Apple thinks PC users are ready to make the jump to the iPad Pro. Not to the original 13-inch iPad Pro, which everyone can agree is just too damned large and pricey. But to the newly announced 9.7-inch iPad Pro, which the company expects Windows PC users will adopt in droves. Obviously, a claim like that can’t go unchallenged. To see how the new iPad Pro really stacks up, I put it against its two natural Windows-based competitors: Microsoft’s Surface Pro 4 and Samsung’s Galaxy ProTab S. Read on to see how the new iPad Pro rates in several key categories.
I’m going to ignore the 32GB iPad Pro here (seriously, 32GB?), and focus on the 128GB model, for an apples-to-apples comparison. I’m also throwing in the peripheral goodies, because a productivity tablet without the keyboard or pen isn’t actually productive.
That puts the iPad Pro right at $997. That’s slightly cheaper than the Surface Pro 4 with its optional keyboard (pen is included) at $1,029. That Surface Pro 4 model comes with 128GB of storage, 4GB of RAM, and a Core i5 Skylake CPU.
Samsung’s Galaxy TabPro S is decently priced. For $899, you get 4GB of RAM, 128GB of storage, a Core m3 CPU, and the keyboard, which comes stock. The only unknown is the price of the as-yet-unavailable pen for the Galaxy TabPro S. If it’s, say, $50, I’d say we have a three-way tie on the price front.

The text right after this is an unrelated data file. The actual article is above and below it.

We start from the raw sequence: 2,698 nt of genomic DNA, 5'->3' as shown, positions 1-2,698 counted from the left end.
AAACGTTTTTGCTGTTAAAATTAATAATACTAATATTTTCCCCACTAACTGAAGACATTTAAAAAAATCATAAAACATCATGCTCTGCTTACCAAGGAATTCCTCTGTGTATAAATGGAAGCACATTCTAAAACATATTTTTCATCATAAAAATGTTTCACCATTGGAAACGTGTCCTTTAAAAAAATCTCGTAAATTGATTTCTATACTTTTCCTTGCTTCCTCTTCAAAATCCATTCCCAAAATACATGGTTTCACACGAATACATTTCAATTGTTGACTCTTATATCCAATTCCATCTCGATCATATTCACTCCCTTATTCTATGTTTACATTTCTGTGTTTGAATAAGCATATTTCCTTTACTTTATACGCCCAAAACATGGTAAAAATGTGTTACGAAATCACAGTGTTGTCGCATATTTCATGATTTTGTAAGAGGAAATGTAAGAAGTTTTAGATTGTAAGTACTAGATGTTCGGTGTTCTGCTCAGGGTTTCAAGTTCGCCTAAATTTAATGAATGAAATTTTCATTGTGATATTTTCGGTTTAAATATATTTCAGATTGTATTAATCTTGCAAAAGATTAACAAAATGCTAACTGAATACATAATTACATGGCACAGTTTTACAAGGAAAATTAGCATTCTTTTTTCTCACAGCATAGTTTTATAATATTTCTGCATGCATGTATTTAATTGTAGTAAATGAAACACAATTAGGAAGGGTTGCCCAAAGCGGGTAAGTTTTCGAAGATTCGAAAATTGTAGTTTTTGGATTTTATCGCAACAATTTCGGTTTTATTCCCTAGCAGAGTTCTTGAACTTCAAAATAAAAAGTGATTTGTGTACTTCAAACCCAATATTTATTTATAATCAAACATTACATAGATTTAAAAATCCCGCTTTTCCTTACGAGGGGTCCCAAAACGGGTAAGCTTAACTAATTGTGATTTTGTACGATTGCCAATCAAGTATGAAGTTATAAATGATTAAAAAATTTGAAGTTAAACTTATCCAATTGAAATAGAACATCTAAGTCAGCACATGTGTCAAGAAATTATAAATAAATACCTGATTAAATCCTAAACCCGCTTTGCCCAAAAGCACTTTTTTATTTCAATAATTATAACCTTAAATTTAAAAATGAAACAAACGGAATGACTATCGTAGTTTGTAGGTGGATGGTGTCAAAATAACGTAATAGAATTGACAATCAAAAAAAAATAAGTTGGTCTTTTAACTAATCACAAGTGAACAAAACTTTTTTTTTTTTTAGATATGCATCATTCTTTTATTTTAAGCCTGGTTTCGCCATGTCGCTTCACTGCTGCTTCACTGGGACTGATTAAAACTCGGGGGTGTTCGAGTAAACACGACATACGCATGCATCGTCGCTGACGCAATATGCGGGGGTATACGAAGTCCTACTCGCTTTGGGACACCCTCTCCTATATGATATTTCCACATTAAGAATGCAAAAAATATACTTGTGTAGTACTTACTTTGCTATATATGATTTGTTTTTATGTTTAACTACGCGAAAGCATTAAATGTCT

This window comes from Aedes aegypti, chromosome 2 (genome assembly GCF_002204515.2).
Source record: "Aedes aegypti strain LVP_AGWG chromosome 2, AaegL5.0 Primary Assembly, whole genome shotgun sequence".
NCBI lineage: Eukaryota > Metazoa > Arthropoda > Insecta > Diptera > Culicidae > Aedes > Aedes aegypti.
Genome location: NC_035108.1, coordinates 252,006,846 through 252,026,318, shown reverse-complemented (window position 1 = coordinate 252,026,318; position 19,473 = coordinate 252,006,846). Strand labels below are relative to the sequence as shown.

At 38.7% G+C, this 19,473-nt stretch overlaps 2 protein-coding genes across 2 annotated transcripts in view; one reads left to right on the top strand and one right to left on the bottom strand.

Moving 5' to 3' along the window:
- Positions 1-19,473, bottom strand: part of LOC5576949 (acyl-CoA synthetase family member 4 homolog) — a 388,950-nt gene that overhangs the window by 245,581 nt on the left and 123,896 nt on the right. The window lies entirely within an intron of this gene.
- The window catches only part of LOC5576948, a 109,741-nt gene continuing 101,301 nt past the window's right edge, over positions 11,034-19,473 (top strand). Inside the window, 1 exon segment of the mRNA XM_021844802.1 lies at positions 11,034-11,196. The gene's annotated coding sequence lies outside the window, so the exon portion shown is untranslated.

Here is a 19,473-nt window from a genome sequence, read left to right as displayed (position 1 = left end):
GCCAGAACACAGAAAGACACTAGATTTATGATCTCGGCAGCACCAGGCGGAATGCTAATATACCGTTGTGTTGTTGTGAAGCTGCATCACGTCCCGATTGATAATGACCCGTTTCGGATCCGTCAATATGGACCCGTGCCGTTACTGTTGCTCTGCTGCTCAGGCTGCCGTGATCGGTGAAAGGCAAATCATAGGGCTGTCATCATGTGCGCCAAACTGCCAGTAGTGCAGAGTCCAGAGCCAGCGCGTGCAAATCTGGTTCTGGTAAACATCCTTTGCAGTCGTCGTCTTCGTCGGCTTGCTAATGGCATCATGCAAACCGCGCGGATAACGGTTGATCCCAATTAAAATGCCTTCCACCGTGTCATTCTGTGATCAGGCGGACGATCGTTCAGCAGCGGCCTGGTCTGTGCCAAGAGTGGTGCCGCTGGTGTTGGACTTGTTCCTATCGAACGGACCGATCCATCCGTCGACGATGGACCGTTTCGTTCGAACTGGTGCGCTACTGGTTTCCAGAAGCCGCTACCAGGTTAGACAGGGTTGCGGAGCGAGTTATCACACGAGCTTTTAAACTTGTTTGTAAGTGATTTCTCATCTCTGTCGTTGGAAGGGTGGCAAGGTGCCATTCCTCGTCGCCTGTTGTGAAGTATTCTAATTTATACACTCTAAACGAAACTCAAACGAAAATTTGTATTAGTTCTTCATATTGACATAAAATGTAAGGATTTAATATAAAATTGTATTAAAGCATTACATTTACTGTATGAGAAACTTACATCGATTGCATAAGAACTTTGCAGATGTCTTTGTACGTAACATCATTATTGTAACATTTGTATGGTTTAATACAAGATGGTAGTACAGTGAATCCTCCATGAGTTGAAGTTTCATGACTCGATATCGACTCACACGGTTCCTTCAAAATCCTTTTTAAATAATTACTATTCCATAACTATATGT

I could expend 3,000 words on why the iPad Pro isn’t really faster than a PC, or you can just read this story. Because the new, smaller iPad Pro has the same CPU, I expect the performance to be the same or slightly worse. So this is one category where I’m pretty comfortable making a ruling without ever touching the hardware. First place goes to Intel’s Skylake Core i5-6300U in the Surface Pro 4. I don’t think anyone who is rational will doubt that.
It’s a hotter, more power-hungry chip than the others, so it’s no surprise that it’s also faster. The real contest is for second place. What’s faster, the low-power Core m3 6Y-30 in the Galaxy TabPro S or the Apple A9X CPU in the iPad Pro? (As a bonus, I’ll also throw in the “I’m a productive tablet, too” Google Pixel C.)
The benchmarks tell the story: For second place, it’s Intel again, with the Galaxy TabPro S’s Core m3. In TabletMark V3, which uses each platform’s APIs to simulate various tasks such as word processing, email, and photo editing, the Skylake Core m3 beats both the A9X in the iPad Pro and the Tegra X1 in the Google Pixel C.
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